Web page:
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Nvidia snatches Mellanox from Intel, targets continued AI leadership

From the outside the $6.9 billion cash deal announced this week, whereby Nvidia will acquire Mellanox, it looks like Intel, Xilinx and Microsoft were all chasing ownership of the data center interconnect business, so it called up its big brother over at Nvidia, who said, “Don’t worry, we’ll look after you,” and trumped all the other bids with all the cash it had in its locker.

The deal was ushered through mega-fast, with both boards approving a deal by Monday, that was just a rumor on Sunday. The deal will use up all but $500 million of the cash which Nvidia has in its bank, but already it is talking about a unified data center architecture, with processing power coming from Nvidia and interconnects from the ethernet and InfiniBand specialist Mellanox, perhaps sold alongside one another.

The cash is of course not an issue, since the Nvidia share price is already on the rise in the two days since the deal was done showing how much investors like this deal, and with a current market capitalization in excess of $100 million, Nvidia can go to the market any time it needs cash.

The deal certainly unites leaders in processing and interconnect for high performance computing, and a statement was issued that talks about their joint collaboration and innovation in the past and how the deal will be immediately accretive to earnings. It’s not as if Mellanox needed to be acquired at all.

However this is yet another one of those Riot M&A deals based around silicon, which tends to drive very high multiples, and resurrects the moribund M&A market from a dour 4th quarter 2018 (See Riot’s M&A paper this month).

Nvidia’s computing platform and Mellanox’s interconnects power over 250 of the world’s TOP500 supercomputers and have as customers every major cloud service provider and computer maker.

But almost as a Parthian shot, Intel was already talking to US journalists, briefing against the newly formed company, saying that Intel has Nvidia in its sights. Well, it has said that many times before and has yet to make a real dent.

This conversation was really about the coveted leadership that Nvidia has in AI circles. The way it was explained is to say that chips used which train AI models are currently driven more often than not by Nvidia. But the chips which run those pre-trained models are more often than not Intel Xeon’s, because running the models as opposed to building them, takes less compute power.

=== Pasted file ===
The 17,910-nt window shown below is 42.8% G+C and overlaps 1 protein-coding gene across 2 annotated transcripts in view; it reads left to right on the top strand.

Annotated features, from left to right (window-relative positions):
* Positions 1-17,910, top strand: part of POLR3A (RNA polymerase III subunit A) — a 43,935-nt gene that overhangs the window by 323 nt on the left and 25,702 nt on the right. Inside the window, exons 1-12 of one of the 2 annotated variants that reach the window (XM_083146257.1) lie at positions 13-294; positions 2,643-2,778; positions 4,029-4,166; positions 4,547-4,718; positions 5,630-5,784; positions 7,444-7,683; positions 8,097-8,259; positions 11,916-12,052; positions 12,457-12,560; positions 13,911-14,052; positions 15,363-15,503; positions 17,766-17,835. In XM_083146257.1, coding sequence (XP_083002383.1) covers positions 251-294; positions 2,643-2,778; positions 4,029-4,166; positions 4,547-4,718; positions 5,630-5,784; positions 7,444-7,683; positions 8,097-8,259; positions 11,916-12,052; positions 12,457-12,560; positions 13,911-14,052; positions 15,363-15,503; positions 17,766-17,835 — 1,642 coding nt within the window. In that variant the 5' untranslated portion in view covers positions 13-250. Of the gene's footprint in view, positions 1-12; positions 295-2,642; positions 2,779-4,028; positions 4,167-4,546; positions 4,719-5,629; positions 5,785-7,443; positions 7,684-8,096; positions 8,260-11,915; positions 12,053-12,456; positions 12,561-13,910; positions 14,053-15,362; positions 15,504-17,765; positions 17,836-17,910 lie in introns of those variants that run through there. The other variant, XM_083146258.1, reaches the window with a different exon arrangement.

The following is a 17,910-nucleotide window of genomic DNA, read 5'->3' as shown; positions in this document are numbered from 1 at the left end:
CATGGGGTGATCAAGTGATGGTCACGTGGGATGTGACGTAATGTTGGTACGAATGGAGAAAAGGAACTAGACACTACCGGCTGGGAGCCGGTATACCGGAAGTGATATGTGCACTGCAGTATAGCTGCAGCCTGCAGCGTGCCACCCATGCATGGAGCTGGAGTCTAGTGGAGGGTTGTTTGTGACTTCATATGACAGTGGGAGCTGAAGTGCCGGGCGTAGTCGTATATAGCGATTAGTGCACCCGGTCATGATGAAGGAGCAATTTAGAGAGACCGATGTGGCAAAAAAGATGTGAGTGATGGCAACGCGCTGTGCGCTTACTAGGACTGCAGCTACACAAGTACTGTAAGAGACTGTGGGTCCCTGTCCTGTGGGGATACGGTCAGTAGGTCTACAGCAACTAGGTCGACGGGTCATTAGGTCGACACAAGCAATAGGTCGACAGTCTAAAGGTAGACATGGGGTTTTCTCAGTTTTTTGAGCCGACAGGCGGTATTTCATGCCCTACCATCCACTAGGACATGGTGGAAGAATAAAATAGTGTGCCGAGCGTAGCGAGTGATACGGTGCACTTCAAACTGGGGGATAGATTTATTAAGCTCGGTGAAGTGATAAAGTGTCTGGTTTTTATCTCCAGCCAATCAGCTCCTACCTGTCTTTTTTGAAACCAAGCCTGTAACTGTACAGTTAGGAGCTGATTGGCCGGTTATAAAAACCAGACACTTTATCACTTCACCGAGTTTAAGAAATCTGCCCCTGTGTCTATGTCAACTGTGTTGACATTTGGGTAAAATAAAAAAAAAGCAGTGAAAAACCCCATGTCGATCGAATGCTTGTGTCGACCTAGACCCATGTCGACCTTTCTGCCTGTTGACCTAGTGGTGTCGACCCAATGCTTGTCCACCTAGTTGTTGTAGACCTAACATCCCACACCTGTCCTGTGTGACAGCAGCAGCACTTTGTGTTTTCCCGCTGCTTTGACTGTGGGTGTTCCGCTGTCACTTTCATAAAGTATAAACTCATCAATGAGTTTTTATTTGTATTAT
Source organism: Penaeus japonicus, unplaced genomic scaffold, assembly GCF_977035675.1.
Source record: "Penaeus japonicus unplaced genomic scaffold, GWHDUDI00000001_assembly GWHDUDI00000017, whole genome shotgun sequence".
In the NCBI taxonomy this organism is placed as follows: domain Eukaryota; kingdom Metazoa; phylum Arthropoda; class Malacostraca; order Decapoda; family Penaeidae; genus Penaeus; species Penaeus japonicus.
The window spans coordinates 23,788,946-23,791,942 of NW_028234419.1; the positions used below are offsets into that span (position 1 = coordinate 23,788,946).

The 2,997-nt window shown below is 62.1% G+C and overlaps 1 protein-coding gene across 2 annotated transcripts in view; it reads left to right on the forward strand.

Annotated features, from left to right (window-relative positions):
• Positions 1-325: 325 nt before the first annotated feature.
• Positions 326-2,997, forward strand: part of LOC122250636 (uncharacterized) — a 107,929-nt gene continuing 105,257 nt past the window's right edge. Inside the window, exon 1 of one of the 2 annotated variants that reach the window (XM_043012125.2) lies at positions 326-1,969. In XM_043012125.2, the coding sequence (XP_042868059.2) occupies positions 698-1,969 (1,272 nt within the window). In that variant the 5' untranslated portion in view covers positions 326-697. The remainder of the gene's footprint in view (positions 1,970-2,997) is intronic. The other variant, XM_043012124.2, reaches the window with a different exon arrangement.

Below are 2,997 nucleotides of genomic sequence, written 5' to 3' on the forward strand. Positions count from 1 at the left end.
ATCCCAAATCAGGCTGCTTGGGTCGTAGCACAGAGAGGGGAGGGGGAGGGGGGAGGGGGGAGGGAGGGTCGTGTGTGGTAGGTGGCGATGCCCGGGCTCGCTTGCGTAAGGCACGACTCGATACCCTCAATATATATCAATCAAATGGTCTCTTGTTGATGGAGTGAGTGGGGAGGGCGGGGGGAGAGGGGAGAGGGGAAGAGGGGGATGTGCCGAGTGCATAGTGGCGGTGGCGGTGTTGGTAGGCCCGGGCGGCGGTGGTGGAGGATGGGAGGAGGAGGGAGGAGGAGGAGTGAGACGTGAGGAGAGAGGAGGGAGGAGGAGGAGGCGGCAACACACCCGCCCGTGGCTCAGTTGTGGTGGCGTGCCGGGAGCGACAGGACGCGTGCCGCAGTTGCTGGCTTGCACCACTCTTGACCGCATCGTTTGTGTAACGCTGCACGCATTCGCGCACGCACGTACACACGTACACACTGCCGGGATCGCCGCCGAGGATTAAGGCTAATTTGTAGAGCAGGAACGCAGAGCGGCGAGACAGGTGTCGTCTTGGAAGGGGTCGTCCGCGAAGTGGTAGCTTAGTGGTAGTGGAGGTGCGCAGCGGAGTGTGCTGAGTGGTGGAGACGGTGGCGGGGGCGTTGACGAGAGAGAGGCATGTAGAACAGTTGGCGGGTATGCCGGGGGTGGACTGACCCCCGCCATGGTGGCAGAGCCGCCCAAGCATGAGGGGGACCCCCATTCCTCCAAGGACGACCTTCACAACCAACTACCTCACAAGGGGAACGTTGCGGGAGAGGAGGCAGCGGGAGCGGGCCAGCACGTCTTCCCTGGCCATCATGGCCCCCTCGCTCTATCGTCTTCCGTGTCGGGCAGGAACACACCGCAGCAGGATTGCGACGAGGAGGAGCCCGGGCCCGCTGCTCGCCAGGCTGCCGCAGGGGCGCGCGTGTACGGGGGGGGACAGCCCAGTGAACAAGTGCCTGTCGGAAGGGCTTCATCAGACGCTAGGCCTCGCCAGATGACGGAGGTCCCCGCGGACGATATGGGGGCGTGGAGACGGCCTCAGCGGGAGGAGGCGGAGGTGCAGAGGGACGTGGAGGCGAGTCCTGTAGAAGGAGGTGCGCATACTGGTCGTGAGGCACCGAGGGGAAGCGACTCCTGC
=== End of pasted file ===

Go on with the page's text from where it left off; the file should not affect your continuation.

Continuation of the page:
In the purchase of Nervana with its AI based ASICs, Intel hoped to change all that and begin to offer an integrated platform which shuts the door on Nvidia. Intel then also has its FPGAs which it acquired with Altera. Microsoft and Baidu use already Intel’s FPGAs for AI work.

So Intel wants to create a sandwich around Nvidia, with FPGA’s above and ASICS below, and the purchase of Mellanox (formed initially by refugees from Intel) might have made the trap complete. Which is perhaps why Mellanox did not want to be acquired by Intel (too tight a focus) and why Nvidia was happy to splash out to keep it from Intel’s grasp.

This won’t put off the AI fight between Intel and Nvidia, but it may continue to stack the cards more in Nvidia’s favor.

Nvidia also has a developer community that is completely familiar with the company’s CUDA programming model and related CUDA Deep Neural Network (cuDNN) software library, which makes this something of a software war too.

Intel also has deep learning software libraries optimized for its own CPUs, and now it plans to make them equally target Xeon CPUs, Nervana ASICs and even Nvidia GPUs. That way is only has to win the software war, and then once that is done it can wean developers off Nvidia chips. We’ll see.

Back to the datacenters of the future and Nvidia says these will be architected as giant compute engines with tens of thousands of compute nodes, designed holistically with their interconnects for optimal performance. Enter Mellanox.

When we came across Infiniband back at launch in 2001, we wondered where it sat exactly in the data center architecture, being at that time a 10 Gbps connection, in a Gigabit ethernet world, where the connections inside mainframes (yes they had those back then) were around the 200 Gbps speed. But today’s Infiniband tops out at 200 Gbps and it makes perfect sense as a connection medium which ignores whether or not the message is a transport between CPUs, or to different elements of a large processor or to high speed local or remote storage – it now seems it can handle all of them.

Broadcom will have been unable to acquire Mellanox, primarily because it has a massive overlap with one of its divisions, but it will be eyeing this deal with some suspicion and wishing it had not happened.

Mellanox pioneered the InfiniBand interconnect technology, which along with its high-speed Ethernet products, is now used in over half of the world’s fastest supercomputers and in many leading hyperscale datacenters. In January alone it landed one deal in Finland for a 200 Gigabit HDR InfiniBand system with the Finnish IT Center for Science new supercomputers and in the same month had a deal with the University of Stuttgart for a 5000-node supercomputer named “Hawk” to be built later this year, offering 24 petaFLOPs of compute performance.

Once the combination is complete, Nvidia says it will continue investing in talent from Israel, where Mellanox is based.

This is however Nvidia’s biggest acquisition to date, so let’s hope that it follows its “engineering led” instincts and is not tempted to massage its profitability, which means keeping the design teams separate, but in touch with one another – an alien concept at most of the really big silicon companies.

Mellanox revenues were just $1 billion last year.

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